Pennies at the Pump: Cheap Gas
This is a common scene played out all around America: You pull off the highway and find yourself with a choice of gas stations. While you're almost guaranteed to see at least one nationally recognized brand waiting by the off-ramp, there might also be Brand X, selling gas for maybe 10 or 20 cents per gallon less.
Just like that, you’re on the horns of a dilemma. Saving money is fun―but you're left to wonder whether opting for the cheaper gas will harm your engine. Does cheaper gas equate to substandard fuel? Here, we debunk the myths surrounding cheaper fuel.
If it’s for sale, it’s EPA-approved.
Fans of cheap gas will be relieved to learn that you can’t just hang your shingle out and sell the stuff. The Environmental Protection Agency (EPA) has a set of strict regulations that must be satisfied before a gasoline vendor can open for business. For example, the gas must contain a certain amount of “detergent” additives that mitigate the formation of deposits in the engine and fuel-supply systems. There’s a nice synergy here: you want to keep your engine burning clean to promote longevity, and the EPA wants you to keep it clean to protect the environment. So remember, if the gas in question is sold in the United States, that means it already passed muster with the EPA, no matter how sketchy the filling station may appear.
There's controversy surrounding 'special' additives.
While the EPA specifies minimum additive requirements, it does not limit what gasoline sellers can throw in on top of what’s mandatory. This has generated a boom in big-brand gasoline advertising as of late, with power players competing to convince audiences that their proprietary cocktails yield superior results.
Chevron, for example, touts the advantages of its “Techron” formula, which, per the company’s website, features “a polyether amine (PEA)-based chemistry designed to keep vital engine parts cleaner than lower quality competitors.” In other words, Techron is a higher-quality additive than lower-quality additives. (Chevron did not respond to our request for clarification.) Shell, meanwhile, promotes its “Nitrogen Enriched” gas, with the top-of-the-line V-Power variety boasting “five times more cleaning agents than required by federal standards” to “deliver maximum protection for optimum performance.”
Every major player wants you to believe their gas is better for your car than the rest.
But external sources call the true benefits into question…
Seeking an opinion from outside the oil industry, we consulted Steve Mazor, Chief Automotive Engineer at the Automobile Club of Southern California. As it turns out, his team had conducted a scientific test of different gasoline formulations to examine this very issue. We asked Mazor about the results.
“To this day,” he replied, “I don’t know which was which.” And he found “no measurable difference” between the various types of gasoline.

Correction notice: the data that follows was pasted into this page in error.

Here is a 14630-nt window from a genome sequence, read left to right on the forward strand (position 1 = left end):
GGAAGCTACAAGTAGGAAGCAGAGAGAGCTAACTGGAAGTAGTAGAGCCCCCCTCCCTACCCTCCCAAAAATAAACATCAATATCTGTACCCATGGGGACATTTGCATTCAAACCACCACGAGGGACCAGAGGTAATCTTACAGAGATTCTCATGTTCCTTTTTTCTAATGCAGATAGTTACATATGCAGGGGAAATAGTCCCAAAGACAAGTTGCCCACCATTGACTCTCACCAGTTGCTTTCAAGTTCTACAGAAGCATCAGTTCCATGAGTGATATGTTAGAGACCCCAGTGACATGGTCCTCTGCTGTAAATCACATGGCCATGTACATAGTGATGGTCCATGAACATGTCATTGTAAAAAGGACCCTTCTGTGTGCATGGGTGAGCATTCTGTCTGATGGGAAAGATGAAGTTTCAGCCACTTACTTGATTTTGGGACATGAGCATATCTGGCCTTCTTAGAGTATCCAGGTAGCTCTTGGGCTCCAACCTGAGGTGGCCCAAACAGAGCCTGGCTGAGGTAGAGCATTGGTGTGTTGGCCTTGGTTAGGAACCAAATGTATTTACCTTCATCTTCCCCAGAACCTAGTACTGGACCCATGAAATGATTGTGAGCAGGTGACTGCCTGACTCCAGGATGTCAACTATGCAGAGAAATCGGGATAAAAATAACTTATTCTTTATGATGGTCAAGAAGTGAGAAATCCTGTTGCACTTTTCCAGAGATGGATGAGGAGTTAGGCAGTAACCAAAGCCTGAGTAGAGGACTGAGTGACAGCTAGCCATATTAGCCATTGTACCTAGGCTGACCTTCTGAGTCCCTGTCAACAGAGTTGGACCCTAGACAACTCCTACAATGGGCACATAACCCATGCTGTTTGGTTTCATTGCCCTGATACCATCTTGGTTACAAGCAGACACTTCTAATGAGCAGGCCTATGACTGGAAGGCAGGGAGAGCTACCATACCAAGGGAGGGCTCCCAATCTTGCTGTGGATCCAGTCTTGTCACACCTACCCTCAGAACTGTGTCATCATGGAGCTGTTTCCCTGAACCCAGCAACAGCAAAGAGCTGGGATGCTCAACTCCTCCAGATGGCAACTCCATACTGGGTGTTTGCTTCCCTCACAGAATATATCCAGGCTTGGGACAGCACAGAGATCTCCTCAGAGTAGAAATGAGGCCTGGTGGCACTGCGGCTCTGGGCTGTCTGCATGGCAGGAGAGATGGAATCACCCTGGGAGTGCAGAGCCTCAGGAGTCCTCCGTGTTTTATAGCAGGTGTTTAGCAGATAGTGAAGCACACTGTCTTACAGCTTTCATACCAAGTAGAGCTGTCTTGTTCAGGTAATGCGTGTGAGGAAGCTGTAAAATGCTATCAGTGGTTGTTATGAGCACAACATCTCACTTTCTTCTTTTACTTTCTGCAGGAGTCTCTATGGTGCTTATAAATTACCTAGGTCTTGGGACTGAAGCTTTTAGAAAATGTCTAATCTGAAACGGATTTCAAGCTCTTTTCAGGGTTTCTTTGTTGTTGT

So what does Mazor recommend you do when the gas tank is running low?
“Just find the cheapest gas without going out of your way and using more gas to find it,” he laughed. “That’s what I do.”
Duly noted. But what about the automakers? For instance, Top Tier is a consortium of car companies that embraces higher detergent standards than the EPA. Top Tier’s website endorses more stringent additive requirements, stating that program supporters BMW, General Motors (which holds the Top Tier trademark), Honda, Toyota, Volkswagen and Audi “feel that cleaner gasoline is always worth the value.”
When we called Honda, however, the company declined to comment. We got the same response when we went outside the Top Tier consortium and called Hyundai. Indeed, none of the various car-company representatives we contacted was willing to endorse proprietary gasoline additives on the record.
But why does generic gas sell for less?
The companies that produce it don’t have national brands that need massive marketing campaigns. They don’t have a legion of scientists and engineers trying to figure out a better formula. Simply put, there’s less overhead. They just comply with EPA regulations and ship the gas out to the pump. Nowhere in our research could we find any evidence that generic gasoline producers cut corners and deliver a subpar product. Think of it like store-brand pasta versus the goods imported from Italy: the latter may make for better advertising copy, but the former is often just as good once the cooking’s complete.
What we recommend.
If every penny counts right now, then know this: you’re probably―probably―not going to harm your engine by going with the cheap stuff. Imagine driving across, say, India, and being forced to fill up with local moonshine because there’s not another pump for 300 miles. Brand X gas in America is not like that. If it’s good enough for the EPA, chances are it’s good enough for you.
Nonetheless, if you’ve got some extra pennies in the piggy bank, well, name-brand gas companies are probably―probably―not completely full of it when they say that their gas is better for your engine. And since a big part of preventative maintenance is doing whatever you can to minimize wear and tear on your car, those extra pennies could be money well spent, even though we couldn’t find a definitive correlation.
So next time you’re on the horns of this dilemma, well, you’ll still have a choice to make. But at least it'll be an informed decision.
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